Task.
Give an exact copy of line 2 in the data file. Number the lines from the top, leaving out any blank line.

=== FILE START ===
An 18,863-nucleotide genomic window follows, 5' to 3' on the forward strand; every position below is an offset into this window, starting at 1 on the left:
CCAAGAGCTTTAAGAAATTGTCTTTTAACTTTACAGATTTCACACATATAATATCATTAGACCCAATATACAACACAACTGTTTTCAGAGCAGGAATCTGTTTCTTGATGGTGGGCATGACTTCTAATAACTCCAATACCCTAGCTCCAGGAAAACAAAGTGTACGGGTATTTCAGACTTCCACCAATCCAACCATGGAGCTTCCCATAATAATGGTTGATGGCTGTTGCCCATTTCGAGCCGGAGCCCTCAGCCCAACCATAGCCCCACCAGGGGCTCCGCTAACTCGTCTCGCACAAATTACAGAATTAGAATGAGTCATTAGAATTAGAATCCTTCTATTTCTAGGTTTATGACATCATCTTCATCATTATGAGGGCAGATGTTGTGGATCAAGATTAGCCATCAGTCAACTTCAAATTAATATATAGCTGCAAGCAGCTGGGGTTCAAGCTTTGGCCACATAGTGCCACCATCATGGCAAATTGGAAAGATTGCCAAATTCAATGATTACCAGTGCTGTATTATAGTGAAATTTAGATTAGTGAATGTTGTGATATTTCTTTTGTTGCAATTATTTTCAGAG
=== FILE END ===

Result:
CCAAGAGCTTTAAGAAATTGTCTTTTAACTTTACAGATTTCACACATATAATATCATTAGACCCAATATACAACACAACTGTTTTCAGAGCAGGAATCTGTTTCTTGATGGTGGGCATGACTTCTAATAACTCCAATACCCTAGCTCCAGGAAAACAAAGTGTACGGGTATTTCAGACTTCCACCAATCCAACCATGGAGCTTCCCATAATAATGGTTGATGGCTGTTGCCCATTTCGAGCCGGAGCCCTCAGCCCAACCATAGCCCCACCAGGGGCTCCGCTAACTCGTCTCGCACAAATTACAGAATTAGAATGAGTCATTAGAATTAGAATCCTTCTATTTCTAGGTTTATGACATCATCTTCATCATTATGAGGGCAGATGTTGTGGATCAAGATTAGCCATCAGTCAACTTCAAATTAATATATAGCTGCAAGCAGCTGGGGTTCAAGCTTTGGCCACATAGTGCCACCATCATGGCAAATTGGAAAGATTGCCAAATTCAATGATTACCAGTGCTGTATTATAGTGAAATTTAGATTAGTGAATGTTGTGATATTTCTTTTGTTGCAATTATTTTCAGAG